Following several years of preparation and planning, and three months after the world-famous Gio Ponti-designed Denver Art Museum tower was closed and emptied of its valuable contents, the DAM held a ceremonial groundbreaking on January 10, signaling the start of a three-year rehabilitation project.
The brutalist-style building sits on the south side of the Civic Center on West 14th Avenue Parkway, right across Acoma Plaza from the Denver Public Library, itself an architectural wonder. Though the Ponti has been well-maintained since it was built in 1971, the intervening decades have taken their toll. The silvery tile cladding is in desperate need of restoration. The exterior lighting system, meant to highlight the dimensional patterns on the overlapping planar facades, hasn’t worked for years. The gaskets on the windows — many of which are unusual and unique in shape — are failing. The plumbing, heating, air-conditioning and every other kind of utility also need to be replaced. And then there are those elevators!
The goal of this $150 million project isn’t just to give the Ponti a facelift, but also to create a visual (though not literal) connection between it and the freestanding Hamilton Building across West 13th Avenue. The solution is the creation of a new, built-from-the-ground-up pavilion to replace the fragment of an earlier rendition of the museum that’s attached to the Ponti.
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Christoph Heinrich, the DAM’s director, acted as emcee throughout the groundbreaking ceremony, which started in the enormous Ponti Hall. The program included remarks and a blessing by John Emhoolah, a Native American holy man, who said that the area we now know as Denver had been a trading place for the Native peoples of the plains, including the Kiowa, Arapaho, Lakota and other tribes. So he felt it was important to bless the project that was being built on such a significant site.
Heinrich told the good-sized crowd about the plan to preserve the Ponti for future generations and thanking the people who are making the project possible, including around two dozen donors who had given more than a $1 million each...and some of them much, much more. Heinrich acknowledged several by name, including Anna and John J. Sie, who donated $12 million; the new pavilion will be named for them.
Lanny and Sharon Martin kicked in $25 million at the start, just to get the ball rolling. As a result of their generosity, the Ponti, which had gained the bland moniker of “North Building” after the Hamilton was added, will be renamed the Martin Building. When Lanny Martin spoke, I was struck by his observations about how much the area around the Ponti has changed since the building opened, and especially in the past ten years. Former surface parking lots have been replaced with important cultural landmarks, including the DPL, the Hamilton, the Clyfford Still Museum, the History Colorado Center and the soon-to-open Kirkland Museum. Sharon Martin, who led the capital campaign, acknowledged the generosity of the community in funding this project and recognizing the importance of preserving the building.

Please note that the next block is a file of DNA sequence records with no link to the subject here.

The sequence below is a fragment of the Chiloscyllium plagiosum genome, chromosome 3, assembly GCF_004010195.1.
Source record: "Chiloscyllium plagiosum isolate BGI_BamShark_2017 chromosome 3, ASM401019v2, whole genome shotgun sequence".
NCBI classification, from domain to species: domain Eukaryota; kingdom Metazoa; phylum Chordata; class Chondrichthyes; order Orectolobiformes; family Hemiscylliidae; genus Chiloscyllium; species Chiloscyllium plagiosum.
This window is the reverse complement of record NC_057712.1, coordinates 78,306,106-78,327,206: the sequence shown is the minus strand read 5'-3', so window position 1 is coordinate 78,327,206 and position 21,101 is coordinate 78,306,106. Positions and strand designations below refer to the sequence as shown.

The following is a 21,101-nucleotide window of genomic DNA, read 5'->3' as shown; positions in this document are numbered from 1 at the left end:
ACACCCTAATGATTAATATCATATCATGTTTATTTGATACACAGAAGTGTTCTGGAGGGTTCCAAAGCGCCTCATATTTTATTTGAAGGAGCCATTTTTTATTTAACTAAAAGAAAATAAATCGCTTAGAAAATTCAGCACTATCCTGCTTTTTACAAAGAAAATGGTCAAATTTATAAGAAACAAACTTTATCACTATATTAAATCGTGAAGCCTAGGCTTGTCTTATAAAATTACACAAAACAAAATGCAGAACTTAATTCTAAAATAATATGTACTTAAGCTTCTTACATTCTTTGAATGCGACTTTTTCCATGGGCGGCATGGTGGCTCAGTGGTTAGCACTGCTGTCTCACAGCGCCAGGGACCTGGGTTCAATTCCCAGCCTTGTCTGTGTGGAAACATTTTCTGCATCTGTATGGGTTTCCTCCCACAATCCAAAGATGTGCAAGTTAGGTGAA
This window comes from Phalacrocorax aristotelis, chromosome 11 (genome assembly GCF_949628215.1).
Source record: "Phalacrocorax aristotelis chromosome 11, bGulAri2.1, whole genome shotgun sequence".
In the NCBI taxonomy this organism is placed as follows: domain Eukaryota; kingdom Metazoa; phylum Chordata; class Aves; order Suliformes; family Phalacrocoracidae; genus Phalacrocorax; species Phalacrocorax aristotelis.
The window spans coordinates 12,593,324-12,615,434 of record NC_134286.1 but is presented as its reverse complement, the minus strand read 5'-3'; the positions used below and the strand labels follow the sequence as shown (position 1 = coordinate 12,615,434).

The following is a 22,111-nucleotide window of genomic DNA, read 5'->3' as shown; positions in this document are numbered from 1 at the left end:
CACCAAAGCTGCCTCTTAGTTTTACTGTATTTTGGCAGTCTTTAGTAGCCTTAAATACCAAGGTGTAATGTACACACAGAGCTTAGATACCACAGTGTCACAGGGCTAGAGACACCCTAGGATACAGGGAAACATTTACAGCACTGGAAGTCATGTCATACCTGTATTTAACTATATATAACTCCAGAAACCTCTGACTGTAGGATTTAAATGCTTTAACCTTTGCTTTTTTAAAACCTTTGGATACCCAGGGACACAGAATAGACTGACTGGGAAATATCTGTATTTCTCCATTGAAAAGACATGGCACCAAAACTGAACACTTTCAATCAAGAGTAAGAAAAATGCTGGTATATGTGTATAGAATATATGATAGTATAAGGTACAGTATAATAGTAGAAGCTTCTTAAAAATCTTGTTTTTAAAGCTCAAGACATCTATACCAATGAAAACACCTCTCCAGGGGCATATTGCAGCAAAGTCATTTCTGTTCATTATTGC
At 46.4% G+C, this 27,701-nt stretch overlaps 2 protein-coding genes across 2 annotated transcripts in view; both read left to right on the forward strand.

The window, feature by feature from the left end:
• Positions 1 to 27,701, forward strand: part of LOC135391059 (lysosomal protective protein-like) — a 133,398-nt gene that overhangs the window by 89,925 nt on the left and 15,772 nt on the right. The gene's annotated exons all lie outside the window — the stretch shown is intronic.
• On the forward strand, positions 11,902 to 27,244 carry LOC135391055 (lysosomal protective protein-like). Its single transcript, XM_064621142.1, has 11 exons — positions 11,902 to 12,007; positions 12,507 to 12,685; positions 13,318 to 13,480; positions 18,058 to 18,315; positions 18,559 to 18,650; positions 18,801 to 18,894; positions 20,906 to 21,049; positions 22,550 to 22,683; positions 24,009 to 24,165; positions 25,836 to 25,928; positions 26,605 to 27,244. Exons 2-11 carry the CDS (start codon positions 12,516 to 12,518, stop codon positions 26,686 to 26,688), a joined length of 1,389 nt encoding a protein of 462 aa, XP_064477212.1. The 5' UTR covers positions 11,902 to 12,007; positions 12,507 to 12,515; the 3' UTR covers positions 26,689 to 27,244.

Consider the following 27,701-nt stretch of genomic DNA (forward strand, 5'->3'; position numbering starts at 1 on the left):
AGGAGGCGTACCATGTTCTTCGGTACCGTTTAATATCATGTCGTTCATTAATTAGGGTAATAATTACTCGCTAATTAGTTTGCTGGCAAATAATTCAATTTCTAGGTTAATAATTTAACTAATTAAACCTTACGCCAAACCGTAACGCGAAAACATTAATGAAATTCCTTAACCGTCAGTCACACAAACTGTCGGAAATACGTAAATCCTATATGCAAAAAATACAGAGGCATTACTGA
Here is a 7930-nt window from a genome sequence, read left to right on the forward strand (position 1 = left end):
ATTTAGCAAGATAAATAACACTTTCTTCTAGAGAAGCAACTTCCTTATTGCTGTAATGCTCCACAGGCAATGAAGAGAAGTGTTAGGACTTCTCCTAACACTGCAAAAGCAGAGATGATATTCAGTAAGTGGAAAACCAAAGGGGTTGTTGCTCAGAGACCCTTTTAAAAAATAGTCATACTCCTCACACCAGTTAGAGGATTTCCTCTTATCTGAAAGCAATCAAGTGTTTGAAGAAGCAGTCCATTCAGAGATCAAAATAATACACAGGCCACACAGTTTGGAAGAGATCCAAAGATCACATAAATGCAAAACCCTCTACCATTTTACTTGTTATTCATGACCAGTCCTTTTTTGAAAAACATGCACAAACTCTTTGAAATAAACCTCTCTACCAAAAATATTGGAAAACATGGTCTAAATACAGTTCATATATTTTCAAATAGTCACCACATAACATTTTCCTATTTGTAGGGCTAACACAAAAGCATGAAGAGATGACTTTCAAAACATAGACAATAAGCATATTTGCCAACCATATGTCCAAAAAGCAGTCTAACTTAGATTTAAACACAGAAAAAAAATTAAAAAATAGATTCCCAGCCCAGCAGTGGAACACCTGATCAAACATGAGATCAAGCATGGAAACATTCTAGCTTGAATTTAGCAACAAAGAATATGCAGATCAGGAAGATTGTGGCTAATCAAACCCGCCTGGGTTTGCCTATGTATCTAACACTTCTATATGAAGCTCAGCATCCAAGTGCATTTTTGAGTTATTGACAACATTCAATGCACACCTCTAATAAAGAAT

Tom Congdon, a longtime head of the DAM's board of trustees, had the crowd laughing when he revealed that fifty years ago, he couldn’t believe the Denver Art Museum was going to be able to raise the $4 million needed to build the Ponti.
In introducing Jorge Silvetti, chief designer of the pavilion and a Ponti enthusiast (architect Curt Fentress is also on the project), Heinrich recalled how Silvetti once showed him an image of a Cézanne still life that had been altered to remove one element, then showed him an image with the element back in place, as the artist intended. It was an orange. Silvetti told Heinrich that the DAM campus was missing its orange — hence the new pavilion, which takes the shape of an oval solid that’s wrapped in vertical piers of concave curved glass panels. Though it’s Silvetti’s work, it’s very Ponti.
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Mayor Michael Hancock noted that the DAM rehab was the very first of the bond projects passed last November to get under way; that was appropriate, he said, since he believed the appeal of the cultural package led the way to victory and the biggest voter turnout ever at a city election. The bond will provide approximately $35 million for the project.
The actual groundbreaking took place outside, of course, marked by a performance orchestrated by artists Jennifer Ghormley and Pam Fortner, who collaborated with Drone Dispatch. It featured a group of drones festooned with streamers hovering overhead while a lineup of dignitaries took shovels to a bare patch of the Ponti’s lawn.
For the next few years, we’re going to have to get used to ugly construction fencing running completely around the Ponti, and even the west side of the DPL. But the payoff will be a historic restoration project that will set an international standard and bring back the glitter and glamour of the high-style Ponti. That's surely worth all the inconvenience...and all that money.